#hal / OpenAI paid Kenyan workers less than $2 per hour to make ChatGPT less toxic.

From Time magazine:

The work was vital for OpenAI. ChatGPT’s predecessor, GPT-3, had already shown an impressive ability to string sentences together. But it was a difficult sell, as the app was also prone to blurting out violent, sexist and racist remarks. This is because the AI had been trained on hundreds of billions of words scraped from the internet—a vast repository of human language. That huge training dataset was the reason for GPT-3’s impressive linguistic capabilities, but was also perhaps its biggest curse. Since parts of the internet are replete with toxicity and bias, there was no easy way of purging those sections of the training data. Even a team of hundreds of humans would have taken decades to trawl through the enormous dataset manually.

By “toxic and bias” what they really mean is content that “described situations in graphic detail like child sexual abuse, bestiality, murder, suicide, torture, self harm, and incest.”

Perhaps $2 per hour is a lot in Kenya, but that’s no excuse for exploiting people. And given the absolute cesspool that OpenAI asked these workers to sift through, they should have included additional hazard pay.

#hal / ChatGPT Will Disrupt McKinsey Before it Disrupts Google.

Greg Larkin shares an interesting insight on the future of companies like McKinsey & Company, Boston Consulting Group (BCG), and Bain & Company. Or as he calls them, the “Term Paper Industry.

ChatGPT will emerge as a viable first draft for people who need better answers than what the Term Paper Industry historically offers. I believe that when they seek an outside perspective for a complex problem they will build a baseline hypothesis of the current state using Chat GPT, and will then pressure test the results by seeking out the actual ‘experts’ whose insights stem from years of hard-earned trial and error. This will lead to defections from the term paper companies. These defections will first be small, but will then become large and irreversible, and eventually lead to large scale fragmentation in management consulting, and investment banking.

Using AI to generate a hypothesis of the current state is intriguing, especially if it’s paired with design labeled (I’m totally rolling my eyes as I type this) practices like “design research” and “design thinking.”

#hal / Something in the Way: AI-Generated Images and the Real Killer.

A moving perspective from a successful cover illustrator:

Machine-driven narrative will get better and better as the taste for popular narrative gets more and more watered down. And again, it won’t necessarily be because the AI does better work than working visual artists and writers, but because the audience settles for accepting the mass convenience of “good enough,” drowning out the need for quality of content. Audiences cherish convenience over quality. It’s what drives our ethos, at least here in the U.S. No reason to believe people are suddenly going to wake up and change.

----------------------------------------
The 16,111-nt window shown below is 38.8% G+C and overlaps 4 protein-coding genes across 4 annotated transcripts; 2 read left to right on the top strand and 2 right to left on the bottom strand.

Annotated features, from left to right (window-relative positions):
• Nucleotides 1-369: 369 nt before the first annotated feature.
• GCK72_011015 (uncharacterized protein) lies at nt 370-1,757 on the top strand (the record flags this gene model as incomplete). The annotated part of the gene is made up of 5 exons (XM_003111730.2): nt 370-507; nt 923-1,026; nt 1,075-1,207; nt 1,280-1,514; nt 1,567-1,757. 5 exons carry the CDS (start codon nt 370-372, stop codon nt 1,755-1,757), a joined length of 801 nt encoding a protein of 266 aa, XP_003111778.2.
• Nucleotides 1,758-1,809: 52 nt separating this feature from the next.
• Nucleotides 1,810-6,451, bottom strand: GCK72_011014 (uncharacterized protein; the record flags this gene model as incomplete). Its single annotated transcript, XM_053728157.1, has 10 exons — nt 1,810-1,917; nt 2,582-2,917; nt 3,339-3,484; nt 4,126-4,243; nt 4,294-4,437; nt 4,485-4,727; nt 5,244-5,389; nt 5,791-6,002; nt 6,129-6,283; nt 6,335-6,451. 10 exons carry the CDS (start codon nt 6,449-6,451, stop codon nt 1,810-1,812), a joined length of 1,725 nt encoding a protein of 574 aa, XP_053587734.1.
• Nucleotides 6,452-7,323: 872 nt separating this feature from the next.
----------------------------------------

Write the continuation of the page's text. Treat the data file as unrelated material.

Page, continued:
The arrival of AI generated-images (and how industry chooses to use it) goes far beyond what happened upon the advent of photography or even Photoshop. This is NOT the same conversation. AI is a tidal shift from the center of human context that defines meaning. We’re not in Kansas anymore, Toto. Choose your yellow brick road very wisely, folks.

“Good enough” is the perfect description for AI content. Paired with the Internet, you have the right combination to placate a majority of the population—either by personal choice or class discrimination. Which means AI is the Walmartification of the Internet.

#hal

The machines will destroy us with personalized generated content to amplify distrust.

I’m not a fan of artificial intelligence. It’s not that I don’t see the positive impact of these technologies. I’ve worked on AI based projects at IBM that were designed to perform tedious bureaucratic work quickly. My concern is that we’re making very powerful yet easy-to-use tools to generate deceptive written and visual content (audio and video aren’t too far off) that is becoming more and more difficult to interpret as authentically created by a human. We’re on a path to destroy the Internet—and maybe worse—as we know it today. I’ve been feeling like an old man yelling at a cloud on this idea, and then I read The Expanding Dark Forest and Generative AI by Maggie Appleton.

The dark forest theory of the web points to the increasingly life-like but life-less state of being online.

Most open and publicly available spaces on the web are overrun with bots, advertisers, trolls, data scrapers, clickbait, keyword-stuffing “content creators,” and algorithmically manipulated junk.

To complicate matters, language models are not the only mimicry machines gathering speed right now. Image generators like Midjourney, DALL-E, and Stable Diffusion have been on a year-long sprint. In January they could barely render a low-resolution, disfigured human face. By the autumn they reliably produced images indistinguishable from the work of human photographers and illustrators.

There’s a swirl of optimism around how these models will save us from a suite of boring busywork: writing formal emails, internal memos, technical documentation, marketing copy, product announcement, advertisements, cover letters, and even negotiating with medical insurance companies.

But we’ll also need to reckon with the trade-offs of making insta-paragraphs and 1-click cover images. These new models are poised to flood the web with generic, generated content.